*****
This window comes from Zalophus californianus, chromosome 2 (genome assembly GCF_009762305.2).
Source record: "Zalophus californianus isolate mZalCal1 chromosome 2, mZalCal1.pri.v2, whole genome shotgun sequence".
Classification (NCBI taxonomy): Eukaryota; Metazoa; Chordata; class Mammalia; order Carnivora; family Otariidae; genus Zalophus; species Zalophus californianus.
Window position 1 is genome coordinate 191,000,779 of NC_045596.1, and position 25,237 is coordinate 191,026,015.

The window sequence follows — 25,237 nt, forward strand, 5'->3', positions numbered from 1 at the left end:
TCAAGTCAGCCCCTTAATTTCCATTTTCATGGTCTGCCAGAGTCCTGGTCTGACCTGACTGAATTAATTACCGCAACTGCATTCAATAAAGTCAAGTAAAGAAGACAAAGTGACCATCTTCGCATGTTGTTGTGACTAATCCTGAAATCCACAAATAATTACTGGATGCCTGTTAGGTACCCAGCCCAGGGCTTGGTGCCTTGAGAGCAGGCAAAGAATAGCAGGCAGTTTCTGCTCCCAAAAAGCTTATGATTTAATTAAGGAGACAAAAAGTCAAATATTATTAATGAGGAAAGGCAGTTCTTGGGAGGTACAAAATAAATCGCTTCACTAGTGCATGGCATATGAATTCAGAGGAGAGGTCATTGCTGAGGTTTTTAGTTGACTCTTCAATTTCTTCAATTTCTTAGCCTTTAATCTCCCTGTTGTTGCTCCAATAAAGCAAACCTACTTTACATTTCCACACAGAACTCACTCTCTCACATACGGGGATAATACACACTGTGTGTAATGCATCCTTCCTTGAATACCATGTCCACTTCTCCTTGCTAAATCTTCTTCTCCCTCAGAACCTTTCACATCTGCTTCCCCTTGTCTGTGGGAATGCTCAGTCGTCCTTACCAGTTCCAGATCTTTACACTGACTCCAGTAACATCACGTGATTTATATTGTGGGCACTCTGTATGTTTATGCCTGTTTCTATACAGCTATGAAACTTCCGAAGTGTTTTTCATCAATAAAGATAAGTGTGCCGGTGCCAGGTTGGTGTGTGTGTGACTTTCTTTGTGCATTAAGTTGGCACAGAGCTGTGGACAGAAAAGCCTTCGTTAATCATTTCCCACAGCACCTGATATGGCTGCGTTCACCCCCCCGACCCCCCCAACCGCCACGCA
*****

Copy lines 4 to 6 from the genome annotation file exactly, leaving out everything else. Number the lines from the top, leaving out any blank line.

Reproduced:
Window position 1 is genome coordinate 191,000,779 of NC_045596.1, and position 25,237 is coordinate 191,026,015.

The window sequence follows — 25,237 nt, forward strand, 5'->3', positions numbered from 1 at the left end:
TCAAGTCAGCCCCTTAATTTCCATTTTCATGGTCTGCCAGAGTCCTGGTCTGACCTGACTGAATTAATTACCGCAACTGCATTCAATAAAGTCAAGTAAAGAAGACAAAGTGACCATCTTCGCATGTTGTTGTGACTAATCCTGAAATCCACAAATAATTACTGGATGCCTGTTAGGTACCCAGCCCAGGGCTTGGTGCCTTGAGAGCAGGCAAAGAATAGCAGGCAGTTTCTGCTCCCAAAAAGCTTATGATTTAATTAAGGAGACAAAAAGTCAAATATTATTAATGAGGAAAGGCAGTTCTTGGGAGGTACAAAATAAATCGCTTCACTAGTGCATGGCATATGAATTCAGAGGAGAGGTCATTGCTGAGGTTTTTAGTTGACTCTTCAATTTCTTCAATTTCTTAGCCTTTAATCTCCCTGTTGTTGCTCCAATAAAGCAAACCTACTTTACATTTCCACACAGAACTCACTCTCTCACATACGGGGATAATACACACTGTGTGTAATGCATCCTTCCTTGAATACCATGTCCACTTCTCCTTGCTAAATCTTCTTCTCCCTCAGAACCTTTCACATCTGCTTCCCCTTGTCTGTGGGAATGCTCAGTCGTCCTTACCAGTTCCAGATCTTTACACTGACTCCAGTAACATCACGTGATTTATATTGTGGGCACTCTGTATGTTTATGCCTGTTTCTATACAGCTATGAAACTTCCGAAGTGTTTTTCATCAATAAAGATAAGTGTGCCGGTGCCAGGTTGGTGTGTGTGTGACTTTCTTTGTGCATTAAGTTGGCACAGAGCTGTGGACAGAAAAGCCTTCGTTAATCATTTCCCACAGCACCTGATATGGCTGCGTTCACCCCCCCGACCCCCCCAACCGCCACGCA